I sat down over the weekend and worked out a conceptual/theoretical framework for my thesis, and it has really turned my head to mush.
When you see most of the things that raise the risk of a person being the victim of homicide in Baltimore, you kind of get overwhelmed. From institutional racism to bad police practices at the societal level, to affiliating with gangs and committing crimes at the personal level, the opportunities for things to go bad are plenty.
Likewise, the opportunities to intervene are many. In an ideal world, I would pick up all the people at risk (mostly young African American men) and place them in meaninful positions elsewhere in the country. What do I mean? I mean that they need to be free from the social pressures that lead them to put themselves at risk.
One of the lines I drew from “police practices” to “homicide by firearm” goes through “low police involvement” which leads to a “bad neighborhood” which leads to kids with “low education” or “low socioeconomic status” and living in a place with “high criminality.” To either belong or be protected, these kids join gangs or go get a gun. Those two behaviors then put them at risk of being killed by gun violence. And that’s just leading off from “police practices.”
Of course, there are other factors, like a broken up family that fails to raise a child who can negotiate through life’s difficulties successfully. Or a broken education system that fails to give students a safe place to learn, grow, and be productive members of society, which leads them to put themselves at risk.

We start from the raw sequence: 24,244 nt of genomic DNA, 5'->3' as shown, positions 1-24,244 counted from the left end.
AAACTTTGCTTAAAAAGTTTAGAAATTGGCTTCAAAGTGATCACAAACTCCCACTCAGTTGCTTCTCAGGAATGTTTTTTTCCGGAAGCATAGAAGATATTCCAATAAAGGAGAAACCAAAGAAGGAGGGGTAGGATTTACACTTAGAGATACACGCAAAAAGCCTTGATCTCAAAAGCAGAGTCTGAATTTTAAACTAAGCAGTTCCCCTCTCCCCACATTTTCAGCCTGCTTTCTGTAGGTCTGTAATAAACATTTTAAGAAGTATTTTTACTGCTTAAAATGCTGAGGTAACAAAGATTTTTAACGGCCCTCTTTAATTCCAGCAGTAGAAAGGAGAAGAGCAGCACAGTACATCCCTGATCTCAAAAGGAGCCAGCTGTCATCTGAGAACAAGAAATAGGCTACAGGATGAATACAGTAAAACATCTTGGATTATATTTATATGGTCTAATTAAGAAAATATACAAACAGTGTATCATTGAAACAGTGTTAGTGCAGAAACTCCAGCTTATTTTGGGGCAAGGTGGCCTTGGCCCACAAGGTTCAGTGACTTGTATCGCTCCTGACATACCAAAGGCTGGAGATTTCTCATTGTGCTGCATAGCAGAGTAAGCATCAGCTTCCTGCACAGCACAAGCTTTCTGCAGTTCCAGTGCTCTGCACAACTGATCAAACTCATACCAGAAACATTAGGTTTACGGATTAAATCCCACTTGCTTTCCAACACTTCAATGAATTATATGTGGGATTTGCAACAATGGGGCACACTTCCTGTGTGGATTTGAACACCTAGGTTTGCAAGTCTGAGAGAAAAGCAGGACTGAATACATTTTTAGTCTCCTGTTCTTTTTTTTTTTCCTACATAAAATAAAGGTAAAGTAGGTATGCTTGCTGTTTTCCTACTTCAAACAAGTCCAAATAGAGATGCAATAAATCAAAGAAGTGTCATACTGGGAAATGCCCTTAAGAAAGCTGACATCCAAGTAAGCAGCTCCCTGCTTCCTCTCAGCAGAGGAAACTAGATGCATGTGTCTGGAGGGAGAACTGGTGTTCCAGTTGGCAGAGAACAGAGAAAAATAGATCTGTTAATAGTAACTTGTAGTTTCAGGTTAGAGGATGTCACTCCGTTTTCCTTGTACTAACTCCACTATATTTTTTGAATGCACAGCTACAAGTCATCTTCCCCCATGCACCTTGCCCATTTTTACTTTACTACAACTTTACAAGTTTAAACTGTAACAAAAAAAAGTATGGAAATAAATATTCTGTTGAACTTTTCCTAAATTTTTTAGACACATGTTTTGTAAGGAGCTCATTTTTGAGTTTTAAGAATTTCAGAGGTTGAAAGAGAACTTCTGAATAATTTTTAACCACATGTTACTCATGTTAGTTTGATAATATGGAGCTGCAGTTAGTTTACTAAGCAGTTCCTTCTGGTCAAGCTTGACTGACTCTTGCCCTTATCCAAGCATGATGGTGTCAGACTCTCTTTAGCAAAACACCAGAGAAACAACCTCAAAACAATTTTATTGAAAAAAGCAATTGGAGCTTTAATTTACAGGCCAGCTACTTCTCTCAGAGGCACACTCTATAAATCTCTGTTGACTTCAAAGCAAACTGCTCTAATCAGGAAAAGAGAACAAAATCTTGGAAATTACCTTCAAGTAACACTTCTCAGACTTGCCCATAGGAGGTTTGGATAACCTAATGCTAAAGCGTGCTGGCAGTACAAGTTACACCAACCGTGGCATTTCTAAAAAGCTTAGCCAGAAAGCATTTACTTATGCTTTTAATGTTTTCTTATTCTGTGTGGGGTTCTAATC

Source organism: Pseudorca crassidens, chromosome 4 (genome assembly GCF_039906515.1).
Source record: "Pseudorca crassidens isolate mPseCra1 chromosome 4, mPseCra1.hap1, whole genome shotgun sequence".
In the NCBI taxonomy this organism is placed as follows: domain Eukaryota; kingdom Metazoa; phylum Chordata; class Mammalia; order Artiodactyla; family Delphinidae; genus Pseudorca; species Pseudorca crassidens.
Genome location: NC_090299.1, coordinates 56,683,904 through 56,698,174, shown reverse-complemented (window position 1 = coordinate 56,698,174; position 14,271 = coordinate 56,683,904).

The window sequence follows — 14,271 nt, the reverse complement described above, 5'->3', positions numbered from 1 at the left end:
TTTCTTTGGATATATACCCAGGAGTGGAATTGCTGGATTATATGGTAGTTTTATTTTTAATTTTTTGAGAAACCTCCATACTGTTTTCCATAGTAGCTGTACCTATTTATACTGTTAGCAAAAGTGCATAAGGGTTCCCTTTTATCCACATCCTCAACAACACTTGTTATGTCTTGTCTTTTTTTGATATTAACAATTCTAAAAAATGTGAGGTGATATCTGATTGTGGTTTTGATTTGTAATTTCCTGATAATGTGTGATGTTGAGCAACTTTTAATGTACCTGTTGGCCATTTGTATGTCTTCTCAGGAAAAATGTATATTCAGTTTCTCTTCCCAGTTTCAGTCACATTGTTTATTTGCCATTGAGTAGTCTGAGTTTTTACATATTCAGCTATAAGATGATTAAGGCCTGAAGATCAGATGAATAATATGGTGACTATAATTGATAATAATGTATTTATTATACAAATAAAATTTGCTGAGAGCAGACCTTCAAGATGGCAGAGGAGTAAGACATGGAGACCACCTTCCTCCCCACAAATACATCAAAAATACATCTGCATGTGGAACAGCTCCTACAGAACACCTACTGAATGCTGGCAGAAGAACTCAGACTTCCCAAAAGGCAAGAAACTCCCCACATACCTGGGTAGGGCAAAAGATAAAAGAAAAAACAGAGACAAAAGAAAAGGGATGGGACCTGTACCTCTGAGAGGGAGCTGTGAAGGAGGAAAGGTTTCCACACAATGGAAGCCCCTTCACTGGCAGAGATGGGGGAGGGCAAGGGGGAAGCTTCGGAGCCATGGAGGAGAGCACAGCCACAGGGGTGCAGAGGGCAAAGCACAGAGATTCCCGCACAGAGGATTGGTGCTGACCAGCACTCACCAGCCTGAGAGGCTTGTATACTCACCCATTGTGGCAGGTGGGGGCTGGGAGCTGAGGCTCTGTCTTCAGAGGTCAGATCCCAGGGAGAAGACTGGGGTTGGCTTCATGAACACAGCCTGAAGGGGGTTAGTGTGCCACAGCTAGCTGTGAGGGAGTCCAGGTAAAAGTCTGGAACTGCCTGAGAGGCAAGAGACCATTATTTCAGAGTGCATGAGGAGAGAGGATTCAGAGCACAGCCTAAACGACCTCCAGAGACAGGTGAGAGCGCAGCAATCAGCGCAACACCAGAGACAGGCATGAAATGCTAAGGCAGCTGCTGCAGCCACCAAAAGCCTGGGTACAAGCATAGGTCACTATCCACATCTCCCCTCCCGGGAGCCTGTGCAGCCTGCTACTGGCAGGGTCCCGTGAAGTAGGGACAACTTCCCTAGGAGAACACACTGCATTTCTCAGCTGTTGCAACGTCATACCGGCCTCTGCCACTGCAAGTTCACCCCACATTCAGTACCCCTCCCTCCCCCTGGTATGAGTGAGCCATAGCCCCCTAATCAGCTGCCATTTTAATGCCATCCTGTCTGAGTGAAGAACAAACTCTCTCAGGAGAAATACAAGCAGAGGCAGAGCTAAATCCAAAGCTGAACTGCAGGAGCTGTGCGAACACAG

And on and on we go through a myriad of things that raise a person’s risk of dying through gun violence in Baltimore City.
Some more “conservative” members of the general public — like those who comment on news articles that it’s all “the fault of the blacks” — suggest that this is all a matter of personal responsibility, ignoring the fact that it’s pretty hard to learn personal responsibility when you live in a delapidated building where crime is rampant all aroudn outside. They seem to think that the “roughness” in their own lives is somehow just like what inner city Black kids go through. In essence, they’re not very self-aware.
But I don’t care about those people. I care about finding evidence for intervention in the lives of young men of color — any color — to prevent them from becoming victims. And I care about partnering with that population to make sure that I am not imposing my own views on them. (My views being those of a Mexican-American from northern Mexico and Texas, a far cry from an inner city Black kid.)
Seriously, after looking at this diagram, I’m kind of perplexed as to where to even begin.
Someone once said that the Great Wall of China was built one brick at a time and you can see it from low Earth orbit… So someone pass me the mortar.
René F. Najera, DrPH
I'm a Doctor of Public Health, having studied at the Johns Hopkins University Bloomberg School of Public Health.
All opinions are my own and in no way represent anyone else or any of the organizations for which I work.
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